Here then is the problem: the social state is necessary for man, but it seems to contain in itself the elements of its own undoing. It requires a power to enforce the laws, and to rule the unruly; but what law is to control that power, and to rule the ruler? According to the common adage, "Quis custodiat ipsos custodes?" Who is to hinder the governor dispensing with the law in his own favour? History shows us that this problem is as ordinary as it is perplexing.

The expedient, by which the State is kept in statu and its ruler is ruled, is called its Constitution; and this has next to be explained. Now a Constitution really is not a mere code of laws, as is plain at once; for the very problem is how to confine power within the law, and in order to the maintenance of law. The ruling power can, and may, overturn law and law-makers, as Cromwell did, by the same sword with which he protects them. Acts of Parliament, Magna Charta, the Bill of Rights, the Reform Bill, none of these are the British Constitution. {315} What then is conveyed in that word? I would answer as follows:—

As individuals have characters of their own, so have races. Most men have their strong and their weak points, and points neither good nor bad, but idiosyncratic. And so of races: one is brave and sensitive of its honour; another romantic; another industrious, or long-headed, or religious. One is barbarous, another civilized. Moreover, growing out of these varieties or idiosyncrasies, and corresponding to them, will be found in these several races, and proper to each, a certain assemblage of beliefs, convictions, rules, usages, traditions, proverbs, and principles; some political, some social, some moral; and these tending to some definite form of government and modus vivendi, or polity, as their natural scope. And this being the case, when a given race has that polity which is intended for it by nature, it is in the same state of repose and contentment which an individual enjoys who has the food, or the comforts, the stimulants, sedatives, or restoratives, which are suited to his diathesis and his need. This then is the Constitution of a State: securing, as it does, the national unity by at once strengthening and controlling its governing power. It is something more than law; it is the embodiment of special ideas, ideas perhaps which have been held by a race for ages, which are of immemorial usage, which have fixed themselves in its innermost heart, which are in its eyes sacred to it, and have practically the force of eternal truths, whether they be such or not. These ideas are sometimes trivial, and, at first sight, even absurd: sometimes they are superstitious, sometimes they are great or beautiful; but to those to whom they belong they are first principles, watchwords, common property, natural ties, a cause to fight for, an occasion of self-sacrifice. They are the expressions {316} of some or other sentiment,—of loyalty, of order, of duty, of honour, of faith, of justice, of glory. They are the creative and conservative influences of Society; they erect nations into States, and invest States with Constitutions. They inspire and sway, as well as restrain, the ruler of a people, for he himself is but one of that people to which they belong.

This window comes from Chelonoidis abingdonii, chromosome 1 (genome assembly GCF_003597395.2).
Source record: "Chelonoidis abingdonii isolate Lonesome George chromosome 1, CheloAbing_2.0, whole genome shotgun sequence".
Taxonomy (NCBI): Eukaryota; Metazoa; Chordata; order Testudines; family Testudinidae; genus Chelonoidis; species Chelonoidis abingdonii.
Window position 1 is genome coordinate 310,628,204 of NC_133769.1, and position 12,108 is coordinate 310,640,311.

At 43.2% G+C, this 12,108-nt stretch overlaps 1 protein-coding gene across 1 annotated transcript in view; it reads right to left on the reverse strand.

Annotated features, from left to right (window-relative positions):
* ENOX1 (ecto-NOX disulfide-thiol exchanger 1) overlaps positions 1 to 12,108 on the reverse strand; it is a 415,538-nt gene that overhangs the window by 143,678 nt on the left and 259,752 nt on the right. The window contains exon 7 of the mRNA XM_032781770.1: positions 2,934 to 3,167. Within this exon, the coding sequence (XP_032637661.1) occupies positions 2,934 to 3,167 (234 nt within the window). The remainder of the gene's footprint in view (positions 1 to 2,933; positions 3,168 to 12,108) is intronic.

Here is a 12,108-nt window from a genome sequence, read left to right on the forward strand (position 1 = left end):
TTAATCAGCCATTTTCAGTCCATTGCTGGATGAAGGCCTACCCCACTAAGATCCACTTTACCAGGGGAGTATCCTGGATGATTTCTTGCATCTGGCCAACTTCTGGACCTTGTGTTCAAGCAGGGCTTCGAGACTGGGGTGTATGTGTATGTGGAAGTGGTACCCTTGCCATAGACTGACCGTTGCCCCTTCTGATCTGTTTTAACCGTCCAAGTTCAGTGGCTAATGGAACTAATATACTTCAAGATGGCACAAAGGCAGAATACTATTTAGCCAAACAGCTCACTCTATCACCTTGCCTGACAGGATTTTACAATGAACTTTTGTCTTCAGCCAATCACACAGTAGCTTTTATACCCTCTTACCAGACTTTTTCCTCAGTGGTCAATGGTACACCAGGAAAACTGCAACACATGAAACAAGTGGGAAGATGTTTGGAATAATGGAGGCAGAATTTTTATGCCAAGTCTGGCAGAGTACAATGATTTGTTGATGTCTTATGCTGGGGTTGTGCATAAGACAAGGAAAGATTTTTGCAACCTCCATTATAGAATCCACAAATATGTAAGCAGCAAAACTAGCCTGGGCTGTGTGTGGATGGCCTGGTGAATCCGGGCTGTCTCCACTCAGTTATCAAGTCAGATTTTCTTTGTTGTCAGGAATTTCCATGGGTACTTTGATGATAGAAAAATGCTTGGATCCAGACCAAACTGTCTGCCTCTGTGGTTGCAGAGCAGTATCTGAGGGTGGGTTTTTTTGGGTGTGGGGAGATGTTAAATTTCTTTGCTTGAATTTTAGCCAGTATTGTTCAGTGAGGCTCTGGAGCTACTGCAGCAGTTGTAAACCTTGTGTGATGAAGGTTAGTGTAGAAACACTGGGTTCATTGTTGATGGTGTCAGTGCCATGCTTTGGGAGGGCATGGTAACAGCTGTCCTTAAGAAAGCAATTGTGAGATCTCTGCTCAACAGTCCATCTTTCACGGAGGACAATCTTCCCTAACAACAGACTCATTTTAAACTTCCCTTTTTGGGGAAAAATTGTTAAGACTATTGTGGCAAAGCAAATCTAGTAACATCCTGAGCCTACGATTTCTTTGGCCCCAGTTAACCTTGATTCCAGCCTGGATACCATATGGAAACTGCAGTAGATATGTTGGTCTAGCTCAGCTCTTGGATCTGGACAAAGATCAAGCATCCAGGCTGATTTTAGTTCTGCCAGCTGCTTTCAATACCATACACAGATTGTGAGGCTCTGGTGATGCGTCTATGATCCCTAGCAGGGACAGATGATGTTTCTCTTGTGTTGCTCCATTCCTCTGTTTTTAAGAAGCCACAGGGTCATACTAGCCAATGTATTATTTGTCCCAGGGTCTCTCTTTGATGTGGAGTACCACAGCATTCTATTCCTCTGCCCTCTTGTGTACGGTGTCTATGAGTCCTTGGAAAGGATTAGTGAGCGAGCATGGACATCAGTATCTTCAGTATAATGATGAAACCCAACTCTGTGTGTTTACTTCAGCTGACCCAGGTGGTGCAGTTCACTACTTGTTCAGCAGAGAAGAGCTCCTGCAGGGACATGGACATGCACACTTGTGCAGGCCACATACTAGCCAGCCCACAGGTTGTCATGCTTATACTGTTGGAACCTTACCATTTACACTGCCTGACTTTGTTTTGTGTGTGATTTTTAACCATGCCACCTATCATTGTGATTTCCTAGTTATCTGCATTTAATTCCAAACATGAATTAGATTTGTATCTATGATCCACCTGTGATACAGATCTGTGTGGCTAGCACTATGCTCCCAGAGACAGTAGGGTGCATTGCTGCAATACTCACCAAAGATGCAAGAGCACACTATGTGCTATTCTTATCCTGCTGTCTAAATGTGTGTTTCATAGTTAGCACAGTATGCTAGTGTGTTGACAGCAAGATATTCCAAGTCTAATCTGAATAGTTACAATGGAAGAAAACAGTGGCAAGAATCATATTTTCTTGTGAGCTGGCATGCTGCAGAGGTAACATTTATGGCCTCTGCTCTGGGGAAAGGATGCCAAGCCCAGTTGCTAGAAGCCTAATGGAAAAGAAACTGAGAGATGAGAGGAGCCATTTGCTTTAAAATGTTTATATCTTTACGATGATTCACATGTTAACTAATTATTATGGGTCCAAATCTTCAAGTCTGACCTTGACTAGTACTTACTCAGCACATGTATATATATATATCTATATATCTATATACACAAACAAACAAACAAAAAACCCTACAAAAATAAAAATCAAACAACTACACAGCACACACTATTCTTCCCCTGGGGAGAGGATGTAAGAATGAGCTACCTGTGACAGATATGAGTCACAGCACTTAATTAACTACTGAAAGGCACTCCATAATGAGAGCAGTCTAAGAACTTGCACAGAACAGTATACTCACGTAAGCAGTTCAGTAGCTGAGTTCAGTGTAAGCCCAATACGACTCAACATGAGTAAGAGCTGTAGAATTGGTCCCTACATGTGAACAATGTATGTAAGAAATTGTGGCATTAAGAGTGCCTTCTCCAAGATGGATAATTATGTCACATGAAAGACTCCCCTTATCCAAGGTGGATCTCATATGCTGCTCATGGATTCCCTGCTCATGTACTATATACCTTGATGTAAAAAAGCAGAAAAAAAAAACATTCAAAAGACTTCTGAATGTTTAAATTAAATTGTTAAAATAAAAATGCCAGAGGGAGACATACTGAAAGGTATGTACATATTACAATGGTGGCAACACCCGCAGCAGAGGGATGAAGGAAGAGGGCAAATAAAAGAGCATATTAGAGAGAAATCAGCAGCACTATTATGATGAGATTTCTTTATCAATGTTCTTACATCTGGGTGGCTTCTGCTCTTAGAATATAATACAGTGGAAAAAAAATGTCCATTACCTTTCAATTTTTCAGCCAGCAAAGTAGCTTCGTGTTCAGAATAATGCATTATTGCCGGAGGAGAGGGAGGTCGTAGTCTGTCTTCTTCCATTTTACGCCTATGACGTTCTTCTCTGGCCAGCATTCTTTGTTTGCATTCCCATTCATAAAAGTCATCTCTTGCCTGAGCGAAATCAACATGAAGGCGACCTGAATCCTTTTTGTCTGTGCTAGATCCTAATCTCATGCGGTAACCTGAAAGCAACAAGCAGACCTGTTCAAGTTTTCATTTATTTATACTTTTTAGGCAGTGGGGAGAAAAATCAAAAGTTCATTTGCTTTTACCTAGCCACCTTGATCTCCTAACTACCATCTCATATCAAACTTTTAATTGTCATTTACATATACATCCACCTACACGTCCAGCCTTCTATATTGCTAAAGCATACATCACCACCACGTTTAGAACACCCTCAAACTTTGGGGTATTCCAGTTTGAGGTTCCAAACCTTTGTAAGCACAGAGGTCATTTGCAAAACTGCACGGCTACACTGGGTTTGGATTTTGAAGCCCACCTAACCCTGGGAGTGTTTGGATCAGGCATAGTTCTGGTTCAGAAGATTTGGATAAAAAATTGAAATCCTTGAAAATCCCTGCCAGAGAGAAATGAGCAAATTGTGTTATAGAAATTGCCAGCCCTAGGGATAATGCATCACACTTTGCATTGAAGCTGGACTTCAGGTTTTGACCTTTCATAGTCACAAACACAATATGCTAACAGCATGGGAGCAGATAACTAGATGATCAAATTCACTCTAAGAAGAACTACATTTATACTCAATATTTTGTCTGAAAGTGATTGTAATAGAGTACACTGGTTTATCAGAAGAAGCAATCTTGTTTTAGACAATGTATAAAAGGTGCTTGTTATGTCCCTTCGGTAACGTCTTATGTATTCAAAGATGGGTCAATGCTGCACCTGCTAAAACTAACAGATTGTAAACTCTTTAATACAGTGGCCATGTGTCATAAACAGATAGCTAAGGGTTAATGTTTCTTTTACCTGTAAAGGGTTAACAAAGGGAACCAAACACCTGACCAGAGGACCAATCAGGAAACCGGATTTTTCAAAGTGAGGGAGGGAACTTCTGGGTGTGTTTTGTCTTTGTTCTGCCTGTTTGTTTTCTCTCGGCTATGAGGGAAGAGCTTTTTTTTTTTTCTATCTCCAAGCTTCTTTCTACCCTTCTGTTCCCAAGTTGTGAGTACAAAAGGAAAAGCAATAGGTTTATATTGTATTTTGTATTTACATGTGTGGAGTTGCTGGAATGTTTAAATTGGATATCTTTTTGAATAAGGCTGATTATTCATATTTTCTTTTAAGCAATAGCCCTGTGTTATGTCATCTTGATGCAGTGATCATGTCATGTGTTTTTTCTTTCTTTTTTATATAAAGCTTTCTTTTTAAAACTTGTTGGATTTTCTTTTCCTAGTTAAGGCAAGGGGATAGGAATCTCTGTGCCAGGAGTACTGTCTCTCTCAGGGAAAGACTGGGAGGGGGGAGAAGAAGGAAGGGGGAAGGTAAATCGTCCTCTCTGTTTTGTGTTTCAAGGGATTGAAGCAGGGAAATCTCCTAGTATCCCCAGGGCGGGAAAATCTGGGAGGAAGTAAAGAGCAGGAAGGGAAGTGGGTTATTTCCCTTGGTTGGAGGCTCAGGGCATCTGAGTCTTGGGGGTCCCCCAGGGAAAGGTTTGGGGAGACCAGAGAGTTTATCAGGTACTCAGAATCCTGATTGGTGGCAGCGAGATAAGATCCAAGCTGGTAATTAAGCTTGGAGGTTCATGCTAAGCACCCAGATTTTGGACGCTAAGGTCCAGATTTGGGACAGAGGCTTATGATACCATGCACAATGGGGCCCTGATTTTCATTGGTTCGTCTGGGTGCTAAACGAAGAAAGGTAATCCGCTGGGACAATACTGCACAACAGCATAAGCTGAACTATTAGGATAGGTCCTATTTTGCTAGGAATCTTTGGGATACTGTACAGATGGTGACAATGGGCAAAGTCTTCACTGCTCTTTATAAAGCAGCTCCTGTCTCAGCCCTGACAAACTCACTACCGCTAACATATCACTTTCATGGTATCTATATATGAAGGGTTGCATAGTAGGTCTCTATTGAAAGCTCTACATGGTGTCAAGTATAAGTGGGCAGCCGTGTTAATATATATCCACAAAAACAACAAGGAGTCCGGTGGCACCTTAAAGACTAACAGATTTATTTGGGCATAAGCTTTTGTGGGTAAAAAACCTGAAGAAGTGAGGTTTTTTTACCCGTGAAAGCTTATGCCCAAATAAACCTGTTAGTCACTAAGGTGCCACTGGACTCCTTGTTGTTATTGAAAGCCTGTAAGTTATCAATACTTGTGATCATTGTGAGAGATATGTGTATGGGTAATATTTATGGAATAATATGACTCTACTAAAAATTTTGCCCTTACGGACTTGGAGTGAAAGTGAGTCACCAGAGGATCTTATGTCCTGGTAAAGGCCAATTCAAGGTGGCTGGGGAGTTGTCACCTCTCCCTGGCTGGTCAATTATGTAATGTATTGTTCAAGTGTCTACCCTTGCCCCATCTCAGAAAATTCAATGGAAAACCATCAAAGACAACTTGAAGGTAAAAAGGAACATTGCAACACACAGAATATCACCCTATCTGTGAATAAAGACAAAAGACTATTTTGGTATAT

Top | Contents | Works | Home

Newman Reader — Works of John Henry Newman
Copyright 2007 by The National Institute for Newman Studies. All rights reserved.